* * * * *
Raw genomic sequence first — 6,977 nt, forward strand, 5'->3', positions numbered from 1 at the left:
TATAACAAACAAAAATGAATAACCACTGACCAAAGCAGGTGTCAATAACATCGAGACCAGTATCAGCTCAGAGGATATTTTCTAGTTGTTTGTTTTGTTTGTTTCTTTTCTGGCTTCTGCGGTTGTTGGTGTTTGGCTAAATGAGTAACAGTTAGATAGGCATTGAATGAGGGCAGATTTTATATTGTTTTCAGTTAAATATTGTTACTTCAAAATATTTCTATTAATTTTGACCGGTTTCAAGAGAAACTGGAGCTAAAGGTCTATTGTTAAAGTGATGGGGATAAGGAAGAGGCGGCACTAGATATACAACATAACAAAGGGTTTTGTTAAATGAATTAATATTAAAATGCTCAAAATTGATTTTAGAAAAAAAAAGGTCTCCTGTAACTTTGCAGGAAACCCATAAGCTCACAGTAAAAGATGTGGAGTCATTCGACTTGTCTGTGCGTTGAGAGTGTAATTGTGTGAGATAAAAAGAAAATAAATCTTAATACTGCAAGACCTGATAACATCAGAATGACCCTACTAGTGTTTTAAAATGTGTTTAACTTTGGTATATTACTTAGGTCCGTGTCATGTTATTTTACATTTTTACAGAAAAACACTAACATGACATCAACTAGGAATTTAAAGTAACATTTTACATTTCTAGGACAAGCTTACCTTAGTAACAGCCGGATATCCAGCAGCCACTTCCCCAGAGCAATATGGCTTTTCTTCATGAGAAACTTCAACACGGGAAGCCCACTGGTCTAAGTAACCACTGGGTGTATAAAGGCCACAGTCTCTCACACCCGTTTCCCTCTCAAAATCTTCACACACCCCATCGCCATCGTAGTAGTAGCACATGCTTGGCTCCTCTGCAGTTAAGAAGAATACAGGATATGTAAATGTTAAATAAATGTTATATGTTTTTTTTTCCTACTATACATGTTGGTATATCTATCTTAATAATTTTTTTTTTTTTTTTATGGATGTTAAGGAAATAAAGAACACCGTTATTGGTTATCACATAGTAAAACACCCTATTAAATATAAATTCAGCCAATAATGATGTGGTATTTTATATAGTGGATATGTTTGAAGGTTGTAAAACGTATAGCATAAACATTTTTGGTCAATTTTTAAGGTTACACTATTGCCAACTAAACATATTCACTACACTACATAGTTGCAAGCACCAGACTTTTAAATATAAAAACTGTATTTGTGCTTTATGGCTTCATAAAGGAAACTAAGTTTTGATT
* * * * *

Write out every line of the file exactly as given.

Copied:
Raw genomic sequence first — 6,977 nt, forward strand, 5'->3', positions numbered from 1 at the left:
TATAACAAACAAAAATGAATAACCACTGACCAAAGCAGGTGTCAATAACATCGAGACCAGTATCAGCTCAGAGGATATTTTCTAGTTGTTTGTTTTGTTTGTTTCTTTTCTGGCTTCTGCGGTTGTTGGTGTTTGGCTAAATGAGTAACAGTTAGATAGGCATTGAATGAGGGCAGATTTTATATTGTTTTCAGTTAAATATTGTTACTTCAAAATATTTCTATTAATTTTGACCGGTTTCAAGAGAAACTGGAGCTAAAGGTCTATTGTTAAAGTGATGGGGATAAGGAAGAGGCGGCACTAGATATACAACATAACAAAGGGTTTTGTTAAATGAATTAATATTAAAATGCTCAAAATTGATTTTAGAAAAAAAAAGGTCTCCTGTAACTTTGCAGGAAACCCATAAGCTCACAGTAAAAGATGTGGAGTCATTCGACTTGTCTGTGCGTTGAGAGTGTAATTGTGTGAGATAAAAAGAAAATAAATCTTAATACTGCAAGACCTGATAACATCAGAATGACCCTACTAGTGTTTTAAAATGTGTTTAACTTTGGTATATTACTTAGGTCCGTGTCATGTTATTTTACATTTTTACAGAAAAACACTAACATGACATCAACTAGGAATTTAAAGTAACATTTTACATTTCTAGGACAAGCTTACCTTAGTAACAGCCGGATATCCAGCAGCCACTTCCCCAGAGCAATATGGCTTTTCTTCATGAGAAACTTCAACACGGGAAGCCCACTGGTCTAAGTAACCACTGGGTGTATAAAGGCCACAGTCTCTCACACCCGTTTCCCTCTCAAAATCTTCACACACCCCATCGCCATCGTAGTAGTAGCACATGCTTGGCTCCTCTGCAGTTAAGAAGAATACAGGATATGTAAATGTTAAATAAATGTTATATGTTTTTTTTTCCTACTATACATGTTGGTATATCTATCTTAATAATTTTTTTTTTTTTTTTATGGATGTTAAGGAAATAAAGAACACCGTTATTGGTTATCACATAGTAAAACACCCTATTAAATATAAATTCAGCCAATAATGATGTGGTATTTTATATAGTGGATATGTTTGAAGGTTGTAAAACGTATAGCATAAACATTTTTGGTCAATTTTTAAGGTTACACTATTGCCAACTAAACATATTCACTACACTACATAGTTGCAAGCACCAGACTTTTAAATATAAAAACTGTATTTGTGCTTTATGGCTTCATAAAGGAAACTAAGTTTTGATT